Seriously, that's all there is to it. You wouldn't sign yourself up to a job without reading your work contract first, you wouldn't sign a warranty on an insurance claim without reading the terms first. Contracts. Read them, if you agree to them, sign them, if you don't, don't ***** about how it's unfair.

This is not difficult.
But that's the thing; most ToSs and EULAs you CAN'T read until you buy the product itself. In effect, the ToS/EULA IS the equivalent of taking a job before getting to read the contract, or signing a warranty on an insurance claim before getting to read the T&C first. The legality of software ToSs/EULAs (in the US) is actually unknown because, as far as I know, there isn't a court that has ruled against or for it.
 

The Random One

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May 29, 2008
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Damn, EA. I had some hope for you.

The moment someone decides to challenge this it'll be brought down. The SCOTUS decision was regarding too different a matter.
 

Versuvius

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Apr 30, 2008
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You know what happens when a publisher pushes the fans too far? Spore happens. I think it's the most pirated piece of software to date, mostly pirated out of protest for equal parts undue hype and its DRM (3 installs per disc). I can see this kind of backlash happening again when we get pushed that bit too far. Want to whinge about used sales costing money? Lets see what a million pirated copies gets you. If only gamers had the balls to strike back in this manner again these days.

(Note to the mods, i am not condoning piracy, i am however condoning viable protest these money grubbers will understand)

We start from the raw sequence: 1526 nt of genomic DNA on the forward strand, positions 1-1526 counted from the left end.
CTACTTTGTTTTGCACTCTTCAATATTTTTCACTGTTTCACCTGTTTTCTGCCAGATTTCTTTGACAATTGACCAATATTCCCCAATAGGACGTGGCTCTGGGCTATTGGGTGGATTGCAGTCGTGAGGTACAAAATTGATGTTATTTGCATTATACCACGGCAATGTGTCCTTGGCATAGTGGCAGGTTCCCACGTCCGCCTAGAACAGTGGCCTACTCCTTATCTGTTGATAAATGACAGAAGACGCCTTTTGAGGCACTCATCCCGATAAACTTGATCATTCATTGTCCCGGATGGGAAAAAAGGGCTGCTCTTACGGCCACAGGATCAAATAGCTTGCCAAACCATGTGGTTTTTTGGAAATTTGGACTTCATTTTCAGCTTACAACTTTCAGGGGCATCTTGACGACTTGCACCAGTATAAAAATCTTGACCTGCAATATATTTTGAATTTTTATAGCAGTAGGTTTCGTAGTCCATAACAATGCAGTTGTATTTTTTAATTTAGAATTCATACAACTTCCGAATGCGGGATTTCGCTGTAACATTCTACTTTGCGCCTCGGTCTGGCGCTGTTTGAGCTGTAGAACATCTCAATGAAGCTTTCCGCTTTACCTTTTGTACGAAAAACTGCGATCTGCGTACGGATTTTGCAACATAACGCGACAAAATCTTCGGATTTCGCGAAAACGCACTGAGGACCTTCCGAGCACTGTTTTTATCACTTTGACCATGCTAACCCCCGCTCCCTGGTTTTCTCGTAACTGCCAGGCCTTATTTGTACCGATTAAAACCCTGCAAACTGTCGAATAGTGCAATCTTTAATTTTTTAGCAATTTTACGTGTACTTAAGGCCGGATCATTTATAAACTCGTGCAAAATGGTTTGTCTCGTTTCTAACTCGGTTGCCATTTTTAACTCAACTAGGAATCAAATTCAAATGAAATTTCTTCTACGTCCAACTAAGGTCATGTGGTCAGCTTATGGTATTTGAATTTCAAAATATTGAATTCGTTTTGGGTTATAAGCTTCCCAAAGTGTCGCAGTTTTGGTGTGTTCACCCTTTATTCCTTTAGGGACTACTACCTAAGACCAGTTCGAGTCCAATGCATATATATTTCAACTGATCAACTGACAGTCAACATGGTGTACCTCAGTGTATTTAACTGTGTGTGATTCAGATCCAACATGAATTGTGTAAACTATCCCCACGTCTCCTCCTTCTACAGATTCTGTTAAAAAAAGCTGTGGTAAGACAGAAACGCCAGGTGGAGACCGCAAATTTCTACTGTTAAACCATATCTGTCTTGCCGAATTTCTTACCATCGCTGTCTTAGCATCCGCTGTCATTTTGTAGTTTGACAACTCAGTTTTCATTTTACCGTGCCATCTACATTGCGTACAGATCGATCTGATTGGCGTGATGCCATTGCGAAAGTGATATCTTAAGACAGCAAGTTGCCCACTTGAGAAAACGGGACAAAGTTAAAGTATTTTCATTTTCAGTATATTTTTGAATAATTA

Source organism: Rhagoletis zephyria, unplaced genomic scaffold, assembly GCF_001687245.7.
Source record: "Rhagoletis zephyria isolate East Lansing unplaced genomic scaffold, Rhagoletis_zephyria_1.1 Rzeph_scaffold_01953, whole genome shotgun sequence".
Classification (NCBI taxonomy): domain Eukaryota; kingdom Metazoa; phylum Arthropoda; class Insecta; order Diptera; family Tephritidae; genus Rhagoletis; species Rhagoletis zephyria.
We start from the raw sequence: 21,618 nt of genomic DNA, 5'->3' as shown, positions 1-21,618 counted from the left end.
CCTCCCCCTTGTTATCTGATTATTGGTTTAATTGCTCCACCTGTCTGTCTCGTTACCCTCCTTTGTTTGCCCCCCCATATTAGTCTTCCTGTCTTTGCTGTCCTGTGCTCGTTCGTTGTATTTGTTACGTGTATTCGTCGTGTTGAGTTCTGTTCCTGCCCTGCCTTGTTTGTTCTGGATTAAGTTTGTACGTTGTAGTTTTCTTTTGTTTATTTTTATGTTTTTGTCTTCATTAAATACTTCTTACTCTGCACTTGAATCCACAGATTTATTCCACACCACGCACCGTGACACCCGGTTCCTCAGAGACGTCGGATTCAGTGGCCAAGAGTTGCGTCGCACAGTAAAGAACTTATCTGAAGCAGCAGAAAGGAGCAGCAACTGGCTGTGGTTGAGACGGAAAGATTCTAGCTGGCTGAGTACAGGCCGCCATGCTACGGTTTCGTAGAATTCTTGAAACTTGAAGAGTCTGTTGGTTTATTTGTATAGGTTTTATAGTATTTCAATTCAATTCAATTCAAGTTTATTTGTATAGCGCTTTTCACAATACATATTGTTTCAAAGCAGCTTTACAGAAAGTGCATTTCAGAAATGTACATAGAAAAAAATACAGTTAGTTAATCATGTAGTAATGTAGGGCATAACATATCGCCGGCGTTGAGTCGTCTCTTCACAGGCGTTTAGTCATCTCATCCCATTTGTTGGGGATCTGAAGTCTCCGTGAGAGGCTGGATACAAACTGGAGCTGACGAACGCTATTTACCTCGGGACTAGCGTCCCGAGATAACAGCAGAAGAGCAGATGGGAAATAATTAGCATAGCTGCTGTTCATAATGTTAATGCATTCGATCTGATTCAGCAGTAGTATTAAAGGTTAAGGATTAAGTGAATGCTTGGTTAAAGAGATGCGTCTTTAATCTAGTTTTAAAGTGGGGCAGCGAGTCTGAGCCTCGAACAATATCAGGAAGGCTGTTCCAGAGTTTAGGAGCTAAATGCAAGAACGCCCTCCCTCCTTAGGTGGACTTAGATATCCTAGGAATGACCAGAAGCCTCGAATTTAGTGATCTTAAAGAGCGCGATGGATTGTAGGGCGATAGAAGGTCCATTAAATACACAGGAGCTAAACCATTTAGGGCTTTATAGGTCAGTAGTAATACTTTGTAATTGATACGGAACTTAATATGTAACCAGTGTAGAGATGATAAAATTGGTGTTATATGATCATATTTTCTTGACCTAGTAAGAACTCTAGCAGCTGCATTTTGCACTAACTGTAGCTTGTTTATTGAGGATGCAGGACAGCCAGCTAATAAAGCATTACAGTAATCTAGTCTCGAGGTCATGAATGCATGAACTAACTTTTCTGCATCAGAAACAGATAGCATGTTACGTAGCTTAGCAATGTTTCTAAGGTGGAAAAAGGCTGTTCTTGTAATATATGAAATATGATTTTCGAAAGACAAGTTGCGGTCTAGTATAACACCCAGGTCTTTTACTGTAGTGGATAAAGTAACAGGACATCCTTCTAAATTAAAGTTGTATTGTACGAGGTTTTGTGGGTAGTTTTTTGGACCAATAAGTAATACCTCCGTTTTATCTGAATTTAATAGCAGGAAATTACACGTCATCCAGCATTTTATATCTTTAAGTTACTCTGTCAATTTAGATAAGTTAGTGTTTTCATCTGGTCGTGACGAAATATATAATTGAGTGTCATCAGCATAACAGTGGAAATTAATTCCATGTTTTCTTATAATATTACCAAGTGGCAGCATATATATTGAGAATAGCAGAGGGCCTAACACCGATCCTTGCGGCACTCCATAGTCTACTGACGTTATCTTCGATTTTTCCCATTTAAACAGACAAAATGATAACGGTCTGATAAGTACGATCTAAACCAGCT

Edit: When anyone says SCOTUS i read SCROTUM
 

Nickompoop

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Jan 23, 2011
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Dear EA,

I hate you with a burning passion. Not because you do shit like this, but because I can't boycott you for shit like this. You publish Bioware's games, you clever bastards.

Sincerely, An Angry, Powerless Customer
 

masterbazza

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Mar 24, 2011
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don't worry
this is just part of there plan for world domination
i for one welcome our new overlords*wink*
 

Ziadaine_v1legacy

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Apr 11, 2009
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Kapol said:
EverythingIncredible said:
Why is this legal?

No, seriously. Why is this legal?
Because the corporations have their hands on the controls of most government agencies and most consumer's don't care if the companies take away their every right as long as thing stay accessible to them? That seems to be the main reason to me.

I'm just waiting for EA to put something in the ToS for Origin saying that, if you use it, you are legally not allowed to use Steam.
I honestly would not be surprised if they tried to do this. EA's just beating a zombie horse now.
 

Stormz

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Jul 4, 2009
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And once again the future of the gaming industry gets even worse. Why did I choose gaming to be my main hobby? online only DRM, Day one DLC and now this. I wonder what next the industry will do to push me away from my favourite hobby.